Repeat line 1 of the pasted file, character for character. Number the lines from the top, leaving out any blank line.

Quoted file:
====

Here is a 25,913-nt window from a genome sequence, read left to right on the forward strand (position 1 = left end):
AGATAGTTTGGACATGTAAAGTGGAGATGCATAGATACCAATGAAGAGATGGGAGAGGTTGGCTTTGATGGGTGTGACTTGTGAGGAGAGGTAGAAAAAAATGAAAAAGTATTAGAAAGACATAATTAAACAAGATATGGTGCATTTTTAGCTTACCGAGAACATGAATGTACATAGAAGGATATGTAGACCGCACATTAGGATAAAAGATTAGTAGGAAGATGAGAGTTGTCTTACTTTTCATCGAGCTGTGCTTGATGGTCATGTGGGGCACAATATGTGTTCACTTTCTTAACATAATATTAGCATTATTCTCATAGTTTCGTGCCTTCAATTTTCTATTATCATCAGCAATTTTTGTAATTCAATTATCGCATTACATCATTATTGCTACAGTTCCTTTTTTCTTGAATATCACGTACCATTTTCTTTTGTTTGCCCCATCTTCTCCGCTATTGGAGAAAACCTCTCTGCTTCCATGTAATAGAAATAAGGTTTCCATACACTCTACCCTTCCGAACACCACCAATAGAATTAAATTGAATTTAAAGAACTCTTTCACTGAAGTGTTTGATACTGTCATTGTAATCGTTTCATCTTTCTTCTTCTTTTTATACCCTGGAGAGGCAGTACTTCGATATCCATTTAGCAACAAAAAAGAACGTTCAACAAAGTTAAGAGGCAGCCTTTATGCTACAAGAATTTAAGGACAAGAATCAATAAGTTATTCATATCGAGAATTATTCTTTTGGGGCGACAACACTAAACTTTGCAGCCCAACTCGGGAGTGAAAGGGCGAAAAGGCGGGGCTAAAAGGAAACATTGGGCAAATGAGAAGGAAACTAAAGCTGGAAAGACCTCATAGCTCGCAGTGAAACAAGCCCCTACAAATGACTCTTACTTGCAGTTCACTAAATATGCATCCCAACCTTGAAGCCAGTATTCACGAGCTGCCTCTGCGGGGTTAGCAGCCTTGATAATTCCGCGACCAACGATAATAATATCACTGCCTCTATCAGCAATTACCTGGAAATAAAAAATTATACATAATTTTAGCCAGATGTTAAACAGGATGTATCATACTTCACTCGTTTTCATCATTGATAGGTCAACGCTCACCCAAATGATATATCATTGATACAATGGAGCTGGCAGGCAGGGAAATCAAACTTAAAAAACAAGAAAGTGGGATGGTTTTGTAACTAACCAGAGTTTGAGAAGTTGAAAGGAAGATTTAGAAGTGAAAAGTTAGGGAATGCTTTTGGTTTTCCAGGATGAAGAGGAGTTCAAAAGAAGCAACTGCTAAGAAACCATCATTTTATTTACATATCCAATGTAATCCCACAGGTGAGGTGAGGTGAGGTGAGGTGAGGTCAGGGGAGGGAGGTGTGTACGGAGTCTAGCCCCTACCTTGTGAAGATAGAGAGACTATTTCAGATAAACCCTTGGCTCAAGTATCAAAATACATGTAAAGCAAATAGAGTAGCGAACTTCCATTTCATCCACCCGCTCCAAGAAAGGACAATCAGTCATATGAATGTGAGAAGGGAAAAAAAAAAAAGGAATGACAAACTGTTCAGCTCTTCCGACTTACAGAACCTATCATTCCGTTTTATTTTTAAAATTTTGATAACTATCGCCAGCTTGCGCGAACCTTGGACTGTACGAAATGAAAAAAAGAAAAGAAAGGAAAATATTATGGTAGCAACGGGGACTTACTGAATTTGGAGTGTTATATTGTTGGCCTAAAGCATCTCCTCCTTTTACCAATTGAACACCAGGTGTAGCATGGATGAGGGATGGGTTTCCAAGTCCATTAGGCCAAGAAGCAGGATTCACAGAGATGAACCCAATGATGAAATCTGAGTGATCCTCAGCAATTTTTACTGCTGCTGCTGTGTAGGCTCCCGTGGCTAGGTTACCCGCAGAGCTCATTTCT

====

Here is a 25,913-nt window from a genome sequence, read left to right on the forward strand (position 1 = left end):